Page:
# What is the relationship between cycle invariant and weakest precondition

Given the loop invariant, Wikipedia lists, a good way to create weak prerequisites for a loop (from http://en.wikipedia.org/wiki/Predicate_transformer_semantics ):

```
wp(while E inv I do S, R) =
I \wedge
\forall y. ((E \wedge I) \implies wp(S,I \wedge x < y))[x <- y] \wedge
\forall y. ((\neg E \wedge I) \implies R)[x <- y]
where y is a tuple of fresh variables.
```

M [x <-N] replaces all occurrences of x in M ββwith N.

Now my problem is variable y. \ Forall y binds y in expression, so "y is fresh variable set" doesn't parse for me. Is y bound in \ forall the same as y in "[x <- y]"? I just can't make out the above.

Edit: To rephrase to avoid asking for a link.

My question is: what is the direct relationship between loop invariants and the computation of weak preconditions, if any. It seems that much in practice softens the weak preconditions for loops to a precondition that is suitable for testing. The above from wikipedia suggests that given the loop invariant, one can actually compute the weakest prerequisites on the nose, but I have a hard time understanding this condition.

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The syntax "x <- y" in the rule you quoted means concurrent substitution of multiple variables that we can think of as named x _{ 1}, x _{ 2}, ... x _{ n} respectively, other variables y _{ 1}, y _{ 2}, ... y _{ n}which, as you indicate, are directly related in the formula by the formula a \ forall.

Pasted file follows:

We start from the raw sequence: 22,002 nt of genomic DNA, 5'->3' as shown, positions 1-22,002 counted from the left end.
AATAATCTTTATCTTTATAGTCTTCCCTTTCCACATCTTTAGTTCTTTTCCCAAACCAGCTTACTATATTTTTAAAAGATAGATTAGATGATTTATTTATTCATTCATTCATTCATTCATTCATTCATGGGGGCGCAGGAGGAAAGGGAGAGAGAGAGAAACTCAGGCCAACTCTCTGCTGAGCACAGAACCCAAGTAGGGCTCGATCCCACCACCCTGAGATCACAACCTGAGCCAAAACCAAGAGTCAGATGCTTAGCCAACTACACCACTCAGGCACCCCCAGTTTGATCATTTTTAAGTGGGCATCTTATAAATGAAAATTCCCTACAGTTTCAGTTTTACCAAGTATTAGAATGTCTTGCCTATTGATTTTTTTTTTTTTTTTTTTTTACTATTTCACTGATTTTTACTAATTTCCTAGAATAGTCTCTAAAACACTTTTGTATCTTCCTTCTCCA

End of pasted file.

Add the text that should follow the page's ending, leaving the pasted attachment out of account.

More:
The way to apply the rule in practice is to select a set of variables that appear in the predicate `R`

. The number and name of these variables is left to the choice of the person who applies the rule, but it must be possible to determine a reasonable relationship `<`

between the tuples of the chosen arity to `\forall y. ((E \wedge I) \implies wp(S,I \wedge x < y))[x <- y]`

be ultimately provable.

This is what the wikipedia article means when it says, "At its weakest, the while-loop precondition is usually parameterized by a predicate `I`

called a loop invariant, and a well-reasoned relationship to the spatial state denoted by `<`

, and called a loop variant." It is not just `I`

that it should have been chosen in advance and should decorate the program, there is also a selection of a number of program variables modified in the body of the loop `S`

and appearing in the condition `E`

, and the existence of a reasonable order `<`

between the tuples of values ββof these variables ensures that the condition `E`

will ultimately be false.

This is much easier to understand with real validation systems in which you can try something. Read this tutorial to Section **2.3 Checking Completion** and see if a practical version of the same explanation makes sense.

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